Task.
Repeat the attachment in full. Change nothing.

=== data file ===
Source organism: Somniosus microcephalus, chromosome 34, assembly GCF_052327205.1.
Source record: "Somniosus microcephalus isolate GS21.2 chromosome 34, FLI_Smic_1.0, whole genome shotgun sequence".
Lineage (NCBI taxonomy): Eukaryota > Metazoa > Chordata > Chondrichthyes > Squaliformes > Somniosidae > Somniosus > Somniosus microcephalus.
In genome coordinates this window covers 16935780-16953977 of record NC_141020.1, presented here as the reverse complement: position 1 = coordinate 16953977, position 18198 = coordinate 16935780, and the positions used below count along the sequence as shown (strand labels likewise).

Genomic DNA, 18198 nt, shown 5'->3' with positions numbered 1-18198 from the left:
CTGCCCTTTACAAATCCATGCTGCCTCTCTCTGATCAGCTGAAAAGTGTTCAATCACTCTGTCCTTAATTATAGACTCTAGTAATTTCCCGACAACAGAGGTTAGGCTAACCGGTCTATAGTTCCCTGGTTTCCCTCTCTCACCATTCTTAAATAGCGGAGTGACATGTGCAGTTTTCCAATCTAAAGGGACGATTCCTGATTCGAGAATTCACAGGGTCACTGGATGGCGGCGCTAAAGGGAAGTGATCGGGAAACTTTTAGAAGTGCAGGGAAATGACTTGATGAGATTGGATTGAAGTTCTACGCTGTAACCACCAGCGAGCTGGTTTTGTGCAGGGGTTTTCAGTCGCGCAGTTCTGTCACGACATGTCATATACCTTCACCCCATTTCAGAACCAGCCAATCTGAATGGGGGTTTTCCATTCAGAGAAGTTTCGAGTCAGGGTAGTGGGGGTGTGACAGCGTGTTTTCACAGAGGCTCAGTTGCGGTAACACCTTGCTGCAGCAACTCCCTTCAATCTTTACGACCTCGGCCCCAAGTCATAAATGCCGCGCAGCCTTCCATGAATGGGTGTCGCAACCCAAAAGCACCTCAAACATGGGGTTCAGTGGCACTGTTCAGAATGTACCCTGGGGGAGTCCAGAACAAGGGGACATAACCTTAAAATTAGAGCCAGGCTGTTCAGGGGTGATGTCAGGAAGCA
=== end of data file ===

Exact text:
Source organism: Somniosus microcephalus, chromosome 34, assembly GCF_052327205.1.
Source record: "Somniosus microcephalus isolate GS21.2 chromosome 34, FLI_Smic_1.0, whole genome shotgun sequence".
Lineage (NCBI taxonomy): Eukaryota > Metazoa > Chordata > Chondrichthyes > Squaliformes > Somniosidae > Somniosus > Somniosus microcephalus.
In genome coordinates this window covers 16935780-16953977 of record NC_141020.1, presented here as the reverse complement: position 1 = coordinate 16953977, position 18198 = coordinate 16935780, and the positions used below count along the sequence as shown (strand labels likewise).

Genomic DNA, 18198 nt, shown 5'->3' with positions numbered 1-18198 from the left:
CTGCCCTTTACAAATCCATGCTGCCTCTCTCTGATCAGCTGAAAAGTGTTCAATCACTCTGTCCTTAATTATAGACTCTAGTAATTTCCCGACAACAGAGGTTAGGCTAACCGGTCTATAGTTCCCTGGTTTCCCTCTCTCACCATTCTTAAATAGCGGAGTGACATGTGCAGTTTTCCAATCTAAAGGGACGATTCCTGATTCGAGAATTCACAGGGTCACTGGATGGCGGCGCTAAAGGGAAGTGATCGGGAAACTTTTAGAAGTGCAGGGAAATGACTTGATGAGATTGGATTGAAGTTCTACGCTGTAACCACCAGCGAGCTGGTTTTGTGCAGGGGTTTTCAGTCGCGCAGTTCTGTCACGACATGTCATATACCTTCACCCCATTTCAGAACCAGCCAATCTGAATGGGGGTTTTCCATTCAGAGAAGTTTCGAGTCAGGGTAGTGGGGGTGTGACAGCGTGTTTTCACAGAGGCTCAGTTGCGGTAACACCTTGCTGCAGCAACTCCCTTCAATCTTTACGACCTCGGCCCCAAGTCATAAATGCCGCGCAGCCTTCCATGAATGGGTGTCGCAACCCAAAAGCACCTCAAACATGGGGTTCAGTGGCACTGTTCAGAATGTACCCTGGGGGAGTCCAGAACAAGGGGACATAACCTTAAAATTAGAGCCAGGCTGTTCAGGGGTGATGTCAGGAAGCA